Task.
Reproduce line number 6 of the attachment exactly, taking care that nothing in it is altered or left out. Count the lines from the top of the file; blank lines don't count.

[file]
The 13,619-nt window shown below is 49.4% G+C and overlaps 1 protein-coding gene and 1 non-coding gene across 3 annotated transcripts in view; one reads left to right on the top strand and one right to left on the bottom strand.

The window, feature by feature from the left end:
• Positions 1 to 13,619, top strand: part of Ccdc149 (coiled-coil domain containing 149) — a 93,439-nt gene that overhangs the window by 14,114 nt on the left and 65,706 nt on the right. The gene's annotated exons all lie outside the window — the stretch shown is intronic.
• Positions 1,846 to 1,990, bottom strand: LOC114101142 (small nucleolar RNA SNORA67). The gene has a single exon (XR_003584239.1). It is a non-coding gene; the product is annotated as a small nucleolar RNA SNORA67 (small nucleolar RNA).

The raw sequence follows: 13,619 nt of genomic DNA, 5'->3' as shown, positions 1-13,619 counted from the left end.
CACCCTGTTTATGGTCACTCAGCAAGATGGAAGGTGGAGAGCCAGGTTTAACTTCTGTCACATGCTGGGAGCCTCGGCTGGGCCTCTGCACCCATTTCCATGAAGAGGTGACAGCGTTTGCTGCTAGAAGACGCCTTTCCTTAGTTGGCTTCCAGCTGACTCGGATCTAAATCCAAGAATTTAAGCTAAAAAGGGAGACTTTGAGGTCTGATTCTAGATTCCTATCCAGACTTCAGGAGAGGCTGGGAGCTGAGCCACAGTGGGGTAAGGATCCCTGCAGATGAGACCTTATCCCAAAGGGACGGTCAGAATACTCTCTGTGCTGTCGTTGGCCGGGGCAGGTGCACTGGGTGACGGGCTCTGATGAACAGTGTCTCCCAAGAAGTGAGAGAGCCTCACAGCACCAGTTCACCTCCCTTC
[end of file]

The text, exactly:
CACCCTGTTTATGGTCACTCAGCAAGATGGAAGGTGGAGAGCCAGGTTTAACTTCTGTCACATGCTGGGAGCCTCGGCTGGGCCTCTGCACCCATTTCCATGAAGAGGTGACAGCGTTTGCTGCTAGAAGACGCCTTTCCTTAGTTGGCTTCCAGCTGACTCGGATCTAAATCCAAGAATTTAAGCTAAAAAGGGAGACTTTGAGGTCTGATTCTAGATTCCTATCCAGACTTCAGGAGAGGCTGGGAGCTGAGCCACAGTGGGGTAAGGATCCCTGCAGATGAGACCTTATCCCAAAGGGACGGTCAGAATACTCTCTGTGCTGTCGTTGGCCGGGGCAGGTGCACTGGGTGACGGGCTCTGATGAACAGTGTCTCCCAAGAAGTGAGAGAGCCTCACAGCACCAGTTCACCTCCCTTC